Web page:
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Old 22nd July 2011, 02:35 PM   #1
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Default How to secure driver to enclosure

Hello,

I am a first time builder - gonna build a pair of enclosures, full driver design.

Could anybody give some advice on how to secure the driver to the wood enclosure? I assume that one would use screws but should a bead of silicone sealer also be used between the driver and wood or should i make a gasket out of rubber and use that instead?

Also, what type of wire is used between the driver itself and the terminals? I assume that some type of shielded cable would be needed.

Thanks,
Steve
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Old 22nd July 2011, 04:13 PM   #2
boris81 is offline boris81  United States
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Check out the Enclosures section of Zaph audio's design mantras.
Zaph|Audio

I'm no expert but here are some basic guidelines:

You HAVE to countersink a fullrange driver(and all midranges and tweeters). Regular screws should be good enough. For a driver under 7" it's advisable to chamfer the inside edge of the opening for better airflow from the back. You should predrill the screw holes with a small drill because the wood might crack when you try to put a screw through it.

I've seen advise about pouring some wood glue in the screw holes for better support but I've never done it.

Any method that decouples the driver from the enclosure will reduce vibrations and result in better sound but there's no practical way to achieve a full separation. A rubber seal will help but won't eliminate the problem because the driver will still be coupled to the enclosure through the screws. The better approach is to stabilize the box itself by means of cross-bracing(not necessary for drivers <5") and spike feet.
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Old 22nd July 2011, 04:44 PM   #3
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Thanks Boris.

Sorry if my questions are dumb.

What i still don't understand is what you mean by countersinking the driver. The driver already comes with pre-drilled holes for mounting along with screws.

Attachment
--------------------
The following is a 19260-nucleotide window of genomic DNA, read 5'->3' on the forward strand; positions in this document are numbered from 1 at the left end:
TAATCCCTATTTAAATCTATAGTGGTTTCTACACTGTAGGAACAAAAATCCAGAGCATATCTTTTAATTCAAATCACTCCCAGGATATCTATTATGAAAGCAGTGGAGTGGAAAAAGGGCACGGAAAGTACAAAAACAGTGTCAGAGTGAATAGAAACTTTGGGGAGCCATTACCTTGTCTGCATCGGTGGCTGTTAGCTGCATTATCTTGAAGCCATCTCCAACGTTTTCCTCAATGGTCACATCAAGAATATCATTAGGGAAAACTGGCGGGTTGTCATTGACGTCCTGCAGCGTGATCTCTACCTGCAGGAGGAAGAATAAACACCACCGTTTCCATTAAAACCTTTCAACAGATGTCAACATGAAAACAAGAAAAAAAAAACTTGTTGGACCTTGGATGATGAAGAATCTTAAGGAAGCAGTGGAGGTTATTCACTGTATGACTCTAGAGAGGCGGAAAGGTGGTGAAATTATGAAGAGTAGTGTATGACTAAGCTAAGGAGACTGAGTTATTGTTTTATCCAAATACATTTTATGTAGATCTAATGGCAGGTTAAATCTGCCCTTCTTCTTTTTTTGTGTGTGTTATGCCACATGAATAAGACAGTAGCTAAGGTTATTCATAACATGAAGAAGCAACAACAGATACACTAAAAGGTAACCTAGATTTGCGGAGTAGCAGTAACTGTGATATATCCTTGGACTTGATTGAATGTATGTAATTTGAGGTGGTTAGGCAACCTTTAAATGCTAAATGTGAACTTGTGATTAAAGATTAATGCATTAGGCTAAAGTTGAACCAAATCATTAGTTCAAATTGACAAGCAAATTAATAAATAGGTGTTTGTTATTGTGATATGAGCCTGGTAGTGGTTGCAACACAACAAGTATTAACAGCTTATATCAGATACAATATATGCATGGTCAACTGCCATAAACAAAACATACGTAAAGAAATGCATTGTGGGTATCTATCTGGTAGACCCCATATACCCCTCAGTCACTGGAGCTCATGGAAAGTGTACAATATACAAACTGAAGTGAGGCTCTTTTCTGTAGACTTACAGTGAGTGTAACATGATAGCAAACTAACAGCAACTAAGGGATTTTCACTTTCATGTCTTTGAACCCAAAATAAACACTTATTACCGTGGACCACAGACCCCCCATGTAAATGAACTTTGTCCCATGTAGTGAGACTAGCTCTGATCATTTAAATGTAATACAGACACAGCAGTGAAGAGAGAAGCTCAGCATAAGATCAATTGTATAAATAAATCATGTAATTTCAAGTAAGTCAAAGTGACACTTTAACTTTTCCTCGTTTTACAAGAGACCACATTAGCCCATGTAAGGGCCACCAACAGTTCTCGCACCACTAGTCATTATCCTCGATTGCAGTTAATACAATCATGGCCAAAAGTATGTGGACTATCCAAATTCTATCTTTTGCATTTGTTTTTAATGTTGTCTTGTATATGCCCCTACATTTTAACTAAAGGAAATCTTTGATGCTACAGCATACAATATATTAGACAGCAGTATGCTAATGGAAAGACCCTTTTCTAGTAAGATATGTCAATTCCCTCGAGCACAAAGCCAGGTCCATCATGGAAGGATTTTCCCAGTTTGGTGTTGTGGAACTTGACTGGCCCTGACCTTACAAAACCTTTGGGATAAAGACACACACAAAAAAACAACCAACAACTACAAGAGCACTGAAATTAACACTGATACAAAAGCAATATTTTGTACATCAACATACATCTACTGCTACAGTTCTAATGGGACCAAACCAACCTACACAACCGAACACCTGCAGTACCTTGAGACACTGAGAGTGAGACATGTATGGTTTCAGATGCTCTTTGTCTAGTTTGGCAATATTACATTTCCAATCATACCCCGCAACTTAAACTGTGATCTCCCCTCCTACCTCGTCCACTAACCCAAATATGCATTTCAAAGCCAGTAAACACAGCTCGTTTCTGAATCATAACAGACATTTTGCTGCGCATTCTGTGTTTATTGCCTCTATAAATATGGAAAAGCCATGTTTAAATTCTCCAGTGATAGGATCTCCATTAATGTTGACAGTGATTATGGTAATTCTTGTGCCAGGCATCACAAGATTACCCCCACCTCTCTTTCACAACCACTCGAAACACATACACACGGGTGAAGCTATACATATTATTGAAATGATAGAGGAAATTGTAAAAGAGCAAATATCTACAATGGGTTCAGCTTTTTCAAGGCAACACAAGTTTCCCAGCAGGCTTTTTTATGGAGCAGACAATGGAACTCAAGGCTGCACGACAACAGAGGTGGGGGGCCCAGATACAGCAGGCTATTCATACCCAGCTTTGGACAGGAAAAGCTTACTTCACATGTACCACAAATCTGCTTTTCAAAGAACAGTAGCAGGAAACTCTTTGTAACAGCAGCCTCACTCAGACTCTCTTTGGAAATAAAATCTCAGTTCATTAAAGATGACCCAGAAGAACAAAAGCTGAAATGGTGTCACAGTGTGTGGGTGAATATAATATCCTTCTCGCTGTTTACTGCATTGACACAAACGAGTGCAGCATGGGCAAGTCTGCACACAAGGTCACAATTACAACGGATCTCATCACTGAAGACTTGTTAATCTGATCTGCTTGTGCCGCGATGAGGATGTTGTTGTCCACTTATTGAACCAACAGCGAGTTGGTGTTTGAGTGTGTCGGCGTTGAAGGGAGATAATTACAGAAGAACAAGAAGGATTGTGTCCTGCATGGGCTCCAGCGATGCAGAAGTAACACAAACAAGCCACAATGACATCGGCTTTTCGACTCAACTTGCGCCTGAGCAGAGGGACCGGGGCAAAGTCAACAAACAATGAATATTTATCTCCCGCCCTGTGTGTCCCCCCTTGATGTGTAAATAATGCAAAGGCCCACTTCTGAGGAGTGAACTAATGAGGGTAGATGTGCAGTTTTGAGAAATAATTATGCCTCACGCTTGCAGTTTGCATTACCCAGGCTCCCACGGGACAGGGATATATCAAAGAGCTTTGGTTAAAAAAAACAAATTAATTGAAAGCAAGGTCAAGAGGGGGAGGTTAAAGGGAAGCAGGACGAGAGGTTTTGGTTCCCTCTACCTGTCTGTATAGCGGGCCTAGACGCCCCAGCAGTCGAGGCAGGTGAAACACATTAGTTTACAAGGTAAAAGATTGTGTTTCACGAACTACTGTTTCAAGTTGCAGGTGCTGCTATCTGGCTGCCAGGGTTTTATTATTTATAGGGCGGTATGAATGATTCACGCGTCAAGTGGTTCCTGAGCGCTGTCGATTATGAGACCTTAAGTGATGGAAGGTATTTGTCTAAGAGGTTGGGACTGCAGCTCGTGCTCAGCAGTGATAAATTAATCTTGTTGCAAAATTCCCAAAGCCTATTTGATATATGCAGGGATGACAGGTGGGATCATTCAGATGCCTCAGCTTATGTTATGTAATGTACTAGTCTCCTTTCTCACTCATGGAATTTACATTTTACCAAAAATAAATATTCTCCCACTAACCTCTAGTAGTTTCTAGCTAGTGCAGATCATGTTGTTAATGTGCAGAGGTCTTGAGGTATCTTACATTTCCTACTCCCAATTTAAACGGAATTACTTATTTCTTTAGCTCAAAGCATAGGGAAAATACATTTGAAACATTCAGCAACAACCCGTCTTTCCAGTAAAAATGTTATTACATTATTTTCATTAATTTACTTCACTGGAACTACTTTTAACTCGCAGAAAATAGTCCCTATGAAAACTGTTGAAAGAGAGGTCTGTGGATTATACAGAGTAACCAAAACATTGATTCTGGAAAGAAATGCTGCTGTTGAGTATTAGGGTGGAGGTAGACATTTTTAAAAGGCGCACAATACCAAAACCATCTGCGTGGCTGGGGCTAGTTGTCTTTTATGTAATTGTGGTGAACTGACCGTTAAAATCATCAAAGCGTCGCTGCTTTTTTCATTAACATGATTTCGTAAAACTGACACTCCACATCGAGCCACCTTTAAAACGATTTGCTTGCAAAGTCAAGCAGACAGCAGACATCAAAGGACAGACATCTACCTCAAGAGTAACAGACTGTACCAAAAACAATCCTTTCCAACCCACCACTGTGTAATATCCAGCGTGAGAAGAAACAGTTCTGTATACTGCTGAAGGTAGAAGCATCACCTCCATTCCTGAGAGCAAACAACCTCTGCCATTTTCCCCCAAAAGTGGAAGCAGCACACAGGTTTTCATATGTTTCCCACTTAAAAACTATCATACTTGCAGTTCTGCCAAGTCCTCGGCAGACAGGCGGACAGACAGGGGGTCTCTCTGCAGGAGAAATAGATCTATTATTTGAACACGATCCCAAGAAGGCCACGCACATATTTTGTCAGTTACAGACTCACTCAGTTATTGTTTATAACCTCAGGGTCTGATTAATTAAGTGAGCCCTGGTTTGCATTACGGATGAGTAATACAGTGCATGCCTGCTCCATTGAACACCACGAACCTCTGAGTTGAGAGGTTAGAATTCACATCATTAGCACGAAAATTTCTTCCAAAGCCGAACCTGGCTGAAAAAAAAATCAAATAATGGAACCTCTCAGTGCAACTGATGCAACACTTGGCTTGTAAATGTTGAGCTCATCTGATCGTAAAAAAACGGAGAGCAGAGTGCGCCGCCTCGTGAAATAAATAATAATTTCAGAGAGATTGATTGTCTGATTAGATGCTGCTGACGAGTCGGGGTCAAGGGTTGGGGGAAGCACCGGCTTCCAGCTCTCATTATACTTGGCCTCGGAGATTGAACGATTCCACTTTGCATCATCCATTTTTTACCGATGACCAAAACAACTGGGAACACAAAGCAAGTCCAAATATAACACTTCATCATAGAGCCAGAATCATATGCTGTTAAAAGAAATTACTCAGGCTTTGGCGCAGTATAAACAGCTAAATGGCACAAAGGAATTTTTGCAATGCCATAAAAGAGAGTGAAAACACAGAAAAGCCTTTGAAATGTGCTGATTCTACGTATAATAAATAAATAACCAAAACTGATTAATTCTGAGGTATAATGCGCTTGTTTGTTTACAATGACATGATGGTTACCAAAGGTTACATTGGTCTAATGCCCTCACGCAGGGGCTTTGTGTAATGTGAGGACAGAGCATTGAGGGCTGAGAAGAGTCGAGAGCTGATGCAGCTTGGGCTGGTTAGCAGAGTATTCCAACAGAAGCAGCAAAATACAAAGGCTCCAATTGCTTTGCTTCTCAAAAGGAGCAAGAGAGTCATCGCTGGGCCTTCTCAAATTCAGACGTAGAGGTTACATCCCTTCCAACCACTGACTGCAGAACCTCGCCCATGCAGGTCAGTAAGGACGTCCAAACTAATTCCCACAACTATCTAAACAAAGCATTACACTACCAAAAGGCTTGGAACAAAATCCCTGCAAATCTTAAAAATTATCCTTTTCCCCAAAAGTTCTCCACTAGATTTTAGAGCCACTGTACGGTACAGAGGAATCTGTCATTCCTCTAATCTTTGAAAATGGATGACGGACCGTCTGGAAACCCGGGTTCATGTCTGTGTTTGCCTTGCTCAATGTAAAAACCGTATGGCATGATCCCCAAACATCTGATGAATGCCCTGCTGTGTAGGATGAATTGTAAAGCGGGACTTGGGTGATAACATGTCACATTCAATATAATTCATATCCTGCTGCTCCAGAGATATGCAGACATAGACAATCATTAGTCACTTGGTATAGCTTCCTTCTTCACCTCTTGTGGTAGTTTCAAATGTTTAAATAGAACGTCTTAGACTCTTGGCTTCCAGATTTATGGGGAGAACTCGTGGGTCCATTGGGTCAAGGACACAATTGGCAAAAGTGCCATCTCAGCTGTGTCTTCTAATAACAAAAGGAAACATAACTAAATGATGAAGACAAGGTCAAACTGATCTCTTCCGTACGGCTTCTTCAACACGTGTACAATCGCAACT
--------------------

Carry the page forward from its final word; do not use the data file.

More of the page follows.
I am using MA Alpair 7 G3 - 4" drivers.

Are you saying that a have to countersink the driver's mounting holes? or countersink the holes in the cabinet?

If you are talking about countersinking the holes in the cabinet then i don't understand what purpose that serves.

Regards,
Steve
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Old 22nd July 2011, 05:00 PM   #4
N Brock is offline N Brock  United States
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I usually use wood screws with a black finish. Wood screws will hold the driver just fine. It is important to countersink the driver so it is flush with the cabinet. A router circle jig is the easiest way I have found to do this.

A lot of speakers come with a gasket, usually made of foam. Sillicone or rubber should be fine, but sometimes I skip a gasket completely.

Regular stranded wire is fine, sheilding won't do much here, that's more for signal level connections. Just use copper wire of a decent gauge.

-Nelson
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Old 22nd July 2011, 05:28 PM   #5
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Ah, now i understand.

Thanks guys for the information!!!

I am quite excited about this project!
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Old 22nd July 2011, 05:47 PM   #6
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Quote:
Originally Posted by clipsemeister View Post
I am using MA Alpair 7 G3 - 4" drivers.
All MA driver scan with a set of Allen headed/hex screws. You'll need a metric wrench.

Quote:
Are you saying that a have to countersink the driver's mounting holes? or countersink the holes in the cabinet?
The baffle should be rebated such that the driver bezel is flush. The fixing holes on the A7 are already recessed.

For wire we use single strands from solid core CAT5 (2 or 3 starnds -- extra strand on the ground if you use 3). People that have switched from more conventional wire to the skinny stuff have almost with out exception noted improvement.

dave
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Old 22nd July 2011, 06:33 PM   #7
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Dave,

Referring to CAT5 - are you referring to CAT 5 Coax cable?
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Old 22nd July 2011, 10:10 PM   #8
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Quote:
Originally Posted by clipsemeister View Post
Dave,

Referring to CAT5 - are you referring to CAT 5 Coax cable?
Cat 5 cable is not Coax. It is called UTP- unshielded twisted pair.

Category 5 cable - Wikipedia, the free encyclopedia


Jeff
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Old 22nd July 2011, 10:27 PM   #9
chrisb is offline chrisb  Canada
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Note that the outer bezel on latest version of the Alpair 7 come in 2 pieces. Unless you really want to see the embossed logos on the outer ring (they are very pretty), I'd plan on using them without. They add 1.5mm to depth and 5mm to outside diameter.

Allow approx 1mm larger diameter hole if rebating the drivers (makes them much easier to remove if needed), and be sure to very carefully handle the drivers, and cover them when installing the mounting screws.
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Last edited by chrisb; 22nd July 2011 at 10:29 PM.
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Old 24th July 2011, 04:07 AM   #10
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Guys,

Thank you very much for your responses - very useful information.

I will post pictures when i'm done with the project.

Regards,
Steve
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